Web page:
Metadata: The unsexy secret of Content Marketing ROI


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Metadata isn’t sexy, but it’s important

Metadata isn’t sexy. It doesn’t even sound vaguely sexy. It’s certainly not as chic as “immersive design” or “rich media”, and no industry event has ever given away a ‘Best Use of Metadata’ award. However, as brands like Kraft have shown, metadata is vitally important for proving content marketing ROI and understanding audience interests.

Metadata simply means ‘data about data’. Examples of metadata include those labels you see on your computer files: ‘data modified’, ‘file type’, ‘owner’, etc. The advent of Content Intelligence has meant that the process of tagging content can be automated; natural language processing ‘reads’ an article like a human would and can identify and tag it with all sorts of information. Suddenly metadata is no longer just ‘filename’; it can be the people, places, products, themes, organizations – the content topics – contained with an article.

Why is this important? Because the same content metadata that Content Intelligence uses to describe your content can be used to describe the consumers that interact with that piece of content – enabling brands to identify their audience’s interests and needs and use this information for insight and engagement.

Content marketing needs to deliver commercial returns

Thankfully, we’re starting to move away from the early days of content marketing and native advertising when it was enough to deliver plaudit-winning creative and no-one asked the only question that matters: “Has this actually made us any money?”

We’re all content marketers now and the new imperative is to prove that content marketing is delivering commercial returns – not just ‘awareness’ or ‘more unique visits’. This leads to an inconvenient truth: many content marketers are struggling to prove the ROI of their efforts.
The reasons for this are manifold, including:

The natural ‘cost-benefit lag’ of content marketing: The gains lag behind the upfront costs of producing that content
Customer database coverage: Many brands do not have detailed records about their customers – let alone their interactions with content – working from inferences made from a sample of data-captured customers.
Unable to attribute revenue to content performance: content marketers struggle with the twin issue of getting a global overview of all their brand content and understanding what effect it has had on each of their customers.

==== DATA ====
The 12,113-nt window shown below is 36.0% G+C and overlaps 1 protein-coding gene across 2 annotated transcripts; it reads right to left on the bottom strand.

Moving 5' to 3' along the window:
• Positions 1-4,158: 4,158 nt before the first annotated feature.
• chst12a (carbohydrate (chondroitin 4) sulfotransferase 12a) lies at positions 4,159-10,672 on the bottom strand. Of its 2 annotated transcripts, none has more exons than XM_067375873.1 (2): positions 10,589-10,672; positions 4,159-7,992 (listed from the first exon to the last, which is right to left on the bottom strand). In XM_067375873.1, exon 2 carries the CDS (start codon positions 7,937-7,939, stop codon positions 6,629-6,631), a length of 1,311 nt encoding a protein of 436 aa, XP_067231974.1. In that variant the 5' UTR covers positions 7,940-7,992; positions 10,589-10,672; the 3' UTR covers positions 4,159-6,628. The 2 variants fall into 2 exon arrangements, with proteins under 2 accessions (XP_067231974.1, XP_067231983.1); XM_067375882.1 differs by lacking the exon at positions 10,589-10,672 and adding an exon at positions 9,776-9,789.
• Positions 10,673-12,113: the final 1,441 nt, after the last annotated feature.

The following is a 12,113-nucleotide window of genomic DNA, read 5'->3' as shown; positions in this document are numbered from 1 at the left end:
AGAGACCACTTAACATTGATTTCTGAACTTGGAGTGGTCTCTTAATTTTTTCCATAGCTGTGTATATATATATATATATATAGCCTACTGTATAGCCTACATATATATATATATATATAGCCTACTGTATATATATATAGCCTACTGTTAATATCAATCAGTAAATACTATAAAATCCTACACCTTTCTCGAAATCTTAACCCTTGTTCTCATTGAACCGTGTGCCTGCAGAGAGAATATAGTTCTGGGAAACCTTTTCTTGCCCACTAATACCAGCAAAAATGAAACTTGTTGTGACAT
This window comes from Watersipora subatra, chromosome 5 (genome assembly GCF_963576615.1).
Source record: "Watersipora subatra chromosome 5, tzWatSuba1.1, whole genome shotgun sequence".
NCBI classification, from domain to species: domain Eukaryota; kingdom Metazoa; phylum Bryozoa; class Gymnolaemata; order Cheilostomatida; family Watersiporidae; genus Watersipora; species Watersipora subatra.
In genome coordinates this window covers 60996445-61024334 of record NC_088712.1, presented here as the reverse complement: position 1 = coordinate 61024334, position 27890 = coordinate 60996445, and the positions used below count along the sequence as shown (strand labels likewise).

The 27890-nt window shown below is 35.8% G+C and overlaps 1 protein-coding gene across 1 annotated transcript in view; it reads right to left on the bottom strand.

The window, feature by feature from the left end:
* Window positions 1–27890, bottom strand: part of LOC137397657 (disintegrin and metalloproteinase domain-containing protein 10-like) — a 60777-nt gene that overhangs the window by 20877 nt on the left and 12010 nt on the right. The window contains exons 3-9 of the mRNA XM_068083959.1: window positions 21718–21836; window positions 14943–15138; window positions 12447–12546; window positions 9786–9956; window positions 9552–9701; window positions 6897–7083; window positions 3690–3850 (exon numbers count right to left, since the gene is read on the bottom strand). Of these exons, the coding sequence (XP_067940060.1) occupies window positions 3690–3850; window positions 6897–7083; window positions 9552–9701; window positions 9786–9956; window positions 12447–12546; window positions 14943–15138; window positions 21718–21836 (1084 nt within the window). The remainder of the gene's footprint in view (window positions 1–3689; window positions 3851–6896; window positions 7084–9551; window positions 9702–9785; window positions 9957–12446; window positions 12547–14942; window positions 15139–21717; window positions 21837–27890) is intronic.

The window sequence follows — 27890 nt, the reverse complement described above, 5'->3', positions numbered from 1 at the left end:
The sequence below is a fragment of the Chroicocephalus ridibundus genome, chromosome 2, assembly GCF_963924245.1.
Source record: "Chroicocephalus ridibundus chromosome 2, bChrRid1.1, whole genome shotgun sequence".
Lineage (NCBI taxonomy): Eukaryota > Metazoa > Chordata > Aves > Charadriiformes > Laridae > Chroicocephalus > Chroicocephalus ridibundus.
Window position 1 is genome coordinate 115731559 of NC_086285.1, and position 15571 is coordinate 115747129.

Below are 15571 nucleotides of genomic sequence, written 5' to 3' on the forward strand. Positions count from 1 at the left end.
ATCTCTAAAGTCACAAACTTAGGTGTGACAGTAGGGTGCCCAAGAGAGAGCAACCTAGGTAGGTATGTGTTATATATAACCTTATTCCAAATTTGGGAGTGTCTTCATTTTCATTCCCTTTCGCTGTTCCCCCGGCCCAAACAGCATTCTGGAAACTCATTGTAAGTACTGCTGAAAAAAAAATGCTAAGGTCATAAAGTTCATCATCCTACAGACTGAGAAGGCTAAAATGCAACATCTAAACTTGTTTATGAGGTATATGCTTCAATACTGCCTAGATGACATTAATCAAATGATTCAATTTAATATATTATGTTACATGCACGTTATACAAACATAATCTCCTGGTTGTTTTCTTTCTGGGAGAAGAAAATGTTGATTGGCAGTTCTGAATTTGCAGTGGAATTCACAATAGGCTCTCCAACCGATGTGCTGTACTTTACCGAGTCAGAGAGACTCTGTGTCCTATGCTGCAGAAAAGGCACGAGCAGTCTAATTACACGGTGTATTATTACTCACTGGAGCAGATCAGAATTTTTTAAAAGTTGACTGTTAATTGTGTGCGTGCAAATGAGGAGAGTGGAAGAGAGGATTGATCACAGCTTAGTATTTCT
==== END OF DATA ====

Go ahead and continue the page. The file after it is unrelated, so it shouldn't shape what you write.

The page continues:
In all cases, the problems could be ameliorated by using content metadata to tag consumers as they interact with brand content, thereby identifying the content topics of interest that are driving the most amount of revenue for the brand.

How Kraft used metadata to make content pay for itself

If the above sounds fanciful, let’s take a look at a brand that is taking content marketing and metadata seriously – Kraft Foods.

Last year, Julie Fleischer (Director of Data, Content and Media at Kraft Foods Group) got up on stage at Content Marketing World and made a statement that made the content marketing and advertising world take notice:

“Our content marketing yields 4x better ROI than our traditional advertising”

How was she able to say this? Metadata. Kraft has built a “content engine” where they have tagged and tracked more than 22,000 different attributes of their audience based on their behaviour and engagement with web content. This is no small feat when you consider that Kraft Foods receives 100m visits to its web properties. By tagging Kraft’s content, the business was able to build first-party data sets on the emerging and evolving interests of their audience. This in turn meant they could optimise their content marketing strategy – underperforming content topics were dropped, high-performing topics continued. Understanding the content topics that were most interesting to the audience meant they could then use targeted ads around those topics – driving further business value.


Kraft’s content marketing is but one example of a brand using metadata for consumer insight and content success. Indeed, B2B organizations that use content such as whitepapers and PDFs to engage, nurture and ‘score’ sales leads are capitalising on content metadata to identify prospect interests. In this environment, knowing a prospect’s interests is the difference between a failed and successful sales call – there’s a very clear revenue effect.

It’s time that content marketers start taking metadata seriously – it might not be cool, but content marketing ROI certainly is!

Jonny Rose
Idio makes buyer-centric marketing possible for global B2B enterprises. Idio’s Demand Orchestration platform uses Content Intelligence to predict the interests of every individual, and automatically deliver relevant 1:1 experiences across digital channels. Global leaders including Intel, Fitch Ratings, and AllianceBernstein trust Idio’s AI to maximize buyer engagement and pipeline, whilst automating marketing complexity.


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